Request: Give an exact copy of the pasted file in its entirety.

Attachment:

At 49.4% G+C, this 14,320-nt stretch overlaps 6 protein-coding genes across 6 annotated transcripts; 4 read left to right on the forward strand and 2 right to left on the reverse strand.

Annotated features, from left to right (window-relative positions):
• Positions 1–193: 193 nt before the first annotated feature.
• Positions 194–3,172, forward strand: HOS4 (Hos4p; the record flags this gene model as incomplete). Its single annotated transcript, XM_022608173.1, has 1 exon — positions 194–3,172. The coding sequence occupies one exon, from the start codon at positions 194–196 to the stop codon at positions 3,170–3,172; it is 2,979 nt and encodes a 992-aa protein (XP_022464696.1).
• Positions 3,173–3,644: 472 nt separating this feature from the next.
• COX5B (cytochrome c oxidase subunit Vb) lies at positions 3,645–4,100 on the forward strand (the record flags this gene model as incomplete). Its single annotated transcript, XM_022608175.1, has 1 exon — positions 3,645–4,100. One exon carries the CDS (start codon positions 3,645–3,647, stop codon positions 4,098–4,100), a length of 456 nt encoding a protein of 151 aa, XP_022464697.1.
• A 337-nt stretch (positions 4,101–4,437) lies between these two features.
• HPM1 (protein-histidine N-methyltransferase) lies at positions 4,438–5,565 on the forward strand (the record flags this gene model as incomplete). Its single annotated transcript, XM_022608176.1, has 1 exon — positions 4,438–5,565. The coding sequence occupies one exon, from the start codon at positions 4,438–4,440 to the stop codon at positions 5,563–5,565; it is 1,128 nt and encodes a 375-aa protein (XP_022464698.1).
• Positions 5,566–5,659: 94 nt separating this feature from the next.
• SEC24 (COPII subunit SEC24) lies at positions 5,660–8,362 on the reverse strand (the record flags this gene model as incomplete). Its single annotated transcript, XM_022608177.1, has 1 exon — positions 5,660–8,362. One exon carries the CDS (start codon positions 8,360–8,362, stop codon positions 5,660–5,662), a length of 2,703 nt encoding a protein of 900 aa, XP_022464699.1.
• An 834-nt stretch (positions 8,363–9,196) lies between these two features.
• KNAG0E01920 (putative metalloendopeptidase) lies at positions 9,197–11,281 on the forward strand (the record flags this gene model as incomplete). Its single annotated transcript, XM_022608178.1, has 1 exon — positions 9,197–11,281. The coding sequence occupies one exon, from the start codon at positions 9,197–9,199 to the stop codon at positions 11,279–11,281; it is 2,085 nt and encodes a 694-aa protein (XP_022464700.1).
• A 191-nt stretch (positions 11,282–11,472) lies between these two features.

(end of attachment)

At 49.4% G+C, this 14,320-nt stretch overlaps 6 protein-coding genes across 6 annotated transcripts; 4 read left to right on the forward strand and 2 right to left on the reverse strand.

Annotated features, from left to right (window-relative positions):
• Positions 1–193: 193 nt before the first annotated feature.
• Positions 194–3,172, forward strand: HOS4 (Hos4p; the record flags this gene model as incomplete). Its single annotated transcript, XM_022608173.1, has 1 exon — positions 194–3,172. The coding sequence occupies one exon, from the start codon at positions 194–196 to the stop codon at positions 3,170–3,172; it is 2,979 nt and encodes a 992-aa protein (XP_022464696.1).
• Positions 3,173–3,644: 472 nt separating this feature from the next.
• COX5B (cytochrome c oxidase subunit Vb) lies at positions 3,645–4,100 on the forward strand (the record flags this gene model as incomplete). Its single annotated transcript, XM_022608175.1, has 1 exon — positions 3,645–4,100. One exon carries the CDS (start codon positions 3,645–3,647, stop codon positions 4,098–4,100), a length of 456 nt encoding a protein of 151 aa, XP_022464697.1.
• A 337-nt stretch (positions 4,101–4,437) lies between these two features.
• HPM1 (protein-histidine N-methyltransferase) lies at positions 4,438–5,565 on the forward strand (the record flags this gene model as incomplete). Its single annotated transcript, XM_022608176.1, has 1 exon — positions 4,438–5,565. The coding sequence occupies one exon, from the start codon at positions 4,438–4,440 to the stop codon at positions 5,563–5,565; it is 1,128 nt and encodes a 375-aa protein (XP_022464698.1).
• Positions 5,566–5,659: 94 nt separating this feature from the next.
• SEC24 (COPII subunit SEC24) lies at positions 5,660–8,362 on the reverse strand (the record flags this gene model as incomplete). Its single annotated transcript, XM_022608177.1, has 1 exon — positions 5,660–8,362. One exon carries the CDS (start codon positions 8,360–8,362, stop codon positions 5,660–5,662), a length of 2,703 nt encoding a protein of 900 aa, XP_022464699.1.
• An 834-nt stretch (positions 8,363–9,196) lies between these two features.
• KNAG0E01920 (putative metalloendopeptidase) lies at positions 9,197–11,281 on the forward strand (the record flags this gene model as incomplete). Its single annotated transcript, XM_022608178.1, has 1 exon — positions 9,197–11,281. The coding sequence occupies one exon, from the start codon at positions 9,197–9,199 to the stop codon at positions 11,279–11,281; it is 2,085 nt and encodes a 694-aa protein (XP_022464700.1).
• A 191-nt stretch (positions 11,282–11,472) lies between these two features.